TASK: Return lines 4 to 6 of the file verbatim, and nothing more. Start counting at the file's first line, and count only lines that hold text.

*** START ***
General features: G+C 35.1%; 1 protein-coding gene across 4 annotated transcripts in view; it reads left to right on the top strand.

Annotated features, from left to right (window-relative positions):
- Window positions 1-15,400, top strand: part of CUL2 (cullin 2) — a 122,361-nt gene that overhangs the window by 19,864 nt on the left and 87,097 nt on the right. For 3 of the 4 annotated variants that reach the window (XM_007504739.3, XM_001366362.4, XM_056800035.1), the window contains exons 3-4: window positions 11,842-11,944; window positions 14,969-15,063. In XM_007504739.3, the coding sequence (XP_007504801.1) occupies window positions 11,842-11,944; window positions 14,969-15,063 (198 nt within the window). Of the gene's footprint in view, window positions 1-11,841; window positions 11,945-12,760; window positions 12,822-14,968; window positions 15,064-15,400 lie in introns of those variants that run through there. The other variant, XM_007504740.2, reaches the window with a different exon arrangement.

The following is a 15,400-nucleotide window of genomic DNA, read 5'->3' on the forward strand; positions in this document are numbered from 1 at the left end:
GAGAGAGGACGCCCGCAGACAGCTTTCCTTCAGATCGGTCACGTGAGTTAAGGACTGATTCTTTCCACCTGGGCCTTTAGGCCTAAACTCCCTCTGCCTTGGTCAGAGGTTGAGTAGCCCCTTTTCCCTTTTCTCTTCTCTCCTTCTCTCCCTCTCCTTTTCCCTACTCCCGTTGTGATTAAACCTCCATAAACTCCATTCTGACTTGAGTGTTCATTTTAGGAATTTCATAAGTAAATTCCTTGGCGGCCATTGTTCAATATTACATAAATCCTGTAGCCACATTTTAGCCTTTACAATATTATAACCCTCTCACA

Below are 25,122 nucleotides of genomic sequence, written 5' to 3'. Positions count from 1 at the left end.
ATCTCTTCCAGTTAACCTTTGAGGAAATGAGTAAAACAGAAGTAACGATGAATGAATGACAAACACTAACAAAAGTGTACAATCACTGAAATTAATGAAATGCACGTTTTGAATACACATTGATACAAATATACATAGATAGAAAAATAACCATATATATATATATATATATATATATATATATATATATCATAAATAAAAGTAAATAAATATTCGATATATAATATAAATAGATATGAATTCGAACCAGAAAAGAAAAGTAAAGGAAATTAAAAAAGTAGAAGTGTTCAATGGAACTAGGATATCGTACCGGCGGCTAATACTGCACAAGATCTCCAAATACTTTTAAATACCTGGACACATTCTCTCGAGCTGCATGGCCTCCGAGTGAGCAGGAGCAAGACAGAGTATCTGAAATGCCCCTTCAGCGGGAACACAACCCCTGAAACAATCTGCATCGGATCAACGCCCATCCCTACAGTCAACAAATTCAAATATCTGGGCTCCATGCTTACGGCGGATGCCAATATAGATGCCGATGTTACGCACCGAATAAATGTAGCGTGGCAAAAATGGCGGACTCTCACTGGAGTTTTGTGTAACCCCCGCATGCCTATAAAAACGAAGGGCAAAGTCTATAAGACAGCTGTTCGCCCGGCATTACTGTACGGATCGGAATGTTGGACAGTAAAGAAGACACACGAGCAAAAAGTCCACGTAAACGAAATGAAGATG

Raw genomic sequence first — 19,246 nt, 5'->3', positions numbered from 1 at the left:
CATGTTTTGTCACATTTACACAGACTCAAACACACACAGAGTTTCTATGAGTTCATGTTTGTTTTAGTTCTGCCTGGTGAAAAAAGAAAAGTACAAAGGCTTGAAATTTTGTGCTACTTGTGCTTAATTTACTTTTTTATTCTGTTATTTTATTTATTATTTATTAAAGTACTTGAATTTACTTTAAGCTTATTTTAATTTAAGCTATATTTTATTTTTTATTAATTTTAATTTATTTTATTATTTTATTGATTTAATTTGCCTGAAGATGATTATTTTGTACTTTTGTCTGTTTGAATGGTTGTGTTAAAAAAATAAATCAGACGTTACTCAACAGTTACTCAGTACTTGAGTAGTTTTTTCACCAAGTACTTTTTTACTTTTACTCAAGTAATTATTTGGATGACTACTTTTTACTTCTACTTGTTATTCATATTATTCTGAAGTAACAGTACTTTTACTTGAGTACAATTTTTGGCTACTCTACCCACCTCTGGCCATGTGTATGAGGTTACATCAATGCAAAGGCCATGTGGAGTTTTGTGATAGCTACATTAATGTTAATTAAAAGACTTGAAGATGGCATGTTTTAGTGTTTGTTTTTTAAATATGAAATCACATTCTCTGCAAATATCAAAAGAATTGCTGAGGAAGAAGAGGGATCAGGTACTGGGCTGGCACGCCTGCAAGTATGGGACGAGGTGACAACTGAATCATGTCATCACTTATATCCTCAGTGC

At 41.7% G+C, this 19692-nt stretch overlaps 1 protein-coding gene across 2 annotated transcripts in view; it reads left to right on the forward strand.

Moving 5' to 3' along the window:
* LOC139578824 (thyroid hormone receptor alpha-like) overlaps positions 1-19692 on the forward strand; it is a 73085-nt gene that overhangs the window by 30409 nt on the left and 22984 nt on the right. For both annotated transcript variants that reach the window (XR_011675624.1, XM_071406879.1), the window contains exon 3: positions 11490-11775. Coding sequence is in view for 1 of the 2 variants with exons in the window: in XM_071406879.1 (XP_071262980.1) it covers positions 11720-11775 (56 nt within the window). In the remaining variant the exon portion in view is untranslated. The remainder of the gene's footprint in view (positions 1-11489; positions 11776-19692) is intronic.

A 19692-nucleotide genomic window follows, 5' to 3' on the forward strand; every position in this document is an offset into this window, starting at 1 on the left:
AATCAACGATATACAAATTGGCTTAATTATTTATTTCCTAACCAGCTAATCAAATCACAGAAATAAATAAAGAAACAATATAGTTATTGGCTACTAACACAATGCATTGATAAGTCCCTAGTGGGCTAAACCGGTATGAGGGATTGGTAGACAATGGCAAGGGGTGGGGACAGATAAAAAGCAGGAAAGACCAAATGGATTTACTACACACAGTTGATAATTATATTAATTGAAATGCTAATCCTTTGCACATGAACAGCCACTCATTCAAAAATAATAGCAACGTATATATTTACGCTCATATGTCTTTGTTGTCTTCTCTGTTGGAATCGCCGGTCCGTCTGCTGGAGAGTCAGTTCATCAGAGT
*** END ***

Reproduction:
The following is a 15,400-nucleotide window of genomic DNA, read 5'->3' on the forward strand; positions in this document are numbered from 1 at the left end:
GAGAGAGGACGCCCGCAGACAGCTTTCCTTCAGATCGGTCACGTGAGTTAAGGACTGATTCTTTCCACCTGGGCCTTTAGGCCTAAACTCCCTCTGCCTTGGTCAGAGGTTGAGTAGCCCCTTTTCCCTTTTCTCTTCTCTCCTTCTCTCCCTCTCCTTTTCCCTACTCCCGTTGTGATTAAACCTCCATAAACTCCATTCTGACTTGAGTGTTCATTTTAGGAATTTCATAAGTAAATTCCTTGGCGGCCATTGTTCAATATTACATAAATCCTGTAGCCACATTTTAGCCTTTACAATATTATAACCCTCTCACA

Below are 25,122 nucleotides of genomic sequence, written 5' to 3'. Positions count from 1 at the left end.